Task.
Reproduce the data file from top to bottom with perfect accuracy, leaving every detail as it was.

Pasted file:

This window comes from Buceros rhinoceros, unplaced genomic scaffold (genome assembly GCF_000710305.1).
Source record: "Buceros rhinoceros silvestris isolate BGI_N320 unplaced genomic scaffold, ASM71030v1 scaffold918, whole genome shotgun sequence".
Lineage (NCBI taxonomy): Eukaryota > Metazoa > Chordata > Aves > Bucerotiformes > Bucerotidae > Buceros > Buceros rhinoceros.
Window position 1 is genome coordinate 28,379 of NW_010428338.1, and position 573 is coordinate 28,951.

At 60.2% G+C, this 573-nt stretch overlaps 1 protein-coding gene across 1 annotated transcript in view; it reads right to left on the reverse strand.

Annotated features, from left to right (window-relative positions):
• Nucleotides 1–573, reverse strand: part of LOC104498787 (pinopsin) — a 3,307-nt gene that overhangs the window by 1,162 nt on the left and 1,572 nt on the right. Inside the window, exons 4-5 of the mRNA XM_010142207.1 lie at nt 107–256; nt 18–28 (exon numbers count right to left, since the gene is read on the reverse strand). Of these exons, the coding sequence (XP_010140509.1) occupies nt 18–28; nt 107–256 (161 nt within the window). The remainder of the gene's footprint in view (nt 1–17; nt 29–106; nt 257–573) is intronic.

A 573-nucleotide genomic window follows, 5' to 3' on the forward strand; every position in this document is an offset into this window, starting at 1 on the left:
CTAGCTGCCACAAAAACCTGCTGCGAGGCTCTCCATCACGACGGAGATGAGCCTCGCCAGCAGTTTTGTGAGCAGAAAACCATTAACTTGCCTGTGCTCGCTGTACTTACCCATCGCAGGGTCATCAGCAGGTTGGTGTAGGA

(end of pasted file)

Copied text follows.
This window comes from Buceros rhinoceros, unplaced genomic scaffold (genome assembly GCF_000710305.1).
Source record: "Buceros rhinoceros silvestris isolate BGI_N320 unplaced genomic scaffold, ASM71030v1 scaffold918, whole genome shotgun sequence".
Lineage (NCBI taxonomy): Eukaryota > Metazoa > Chordata > Aves > Bucerotiformes > Bucerotidae > Buceros > Buceros rhinoceros.
Window position 1 is genome coordinate 28,379 of NW_010428338.1, and position 573 is coordinate 28,951.

At 60.2% G+C, this 573-nt stretch overlaps 1 protein-coding gene across 1 annotated transcript in view; it reads right to left on the reverse strand.

Annotated features, from left to right (window-relative positions):
• Nucleotides 1–573, reverse strand: part of LOC104498787 (pinopsin) — a 3,307-nt gene that overhangs the window by 1,162 nt on the left and 1,572 nt on the right. Inside the window, exons 4-5 of the mRNA XM_010142207.1 lie at nt 107–256; nt 18–28 (exon numbers count right to left, since the gene is read on the reverse strand). Of these exons, the coding sequence (XP_010140509.1) occupies nt 18–28; nt 107–256 (161 nt within the window). The remainder of the gene's footprint in view (nt 1–17; nt 29–106; nt 257–573) is intronic.

A 573-nucleotide genomic window follows, 5' to 3' on the forward strand; every position in this document is an offset into this window, starting at 1 on the left:
CTAGCTGCCACAAAAACCTGCTGCGAGGCTCTCCATCACGACGGAGATGAGCCTCGCCAGCAGTTTTGTGAGCAGAAAACCATTAACTTGCCTGTGCTCGCTGTACTTACCCATCGCAGGGTCATCAGCAGGTTGGTGTAGGA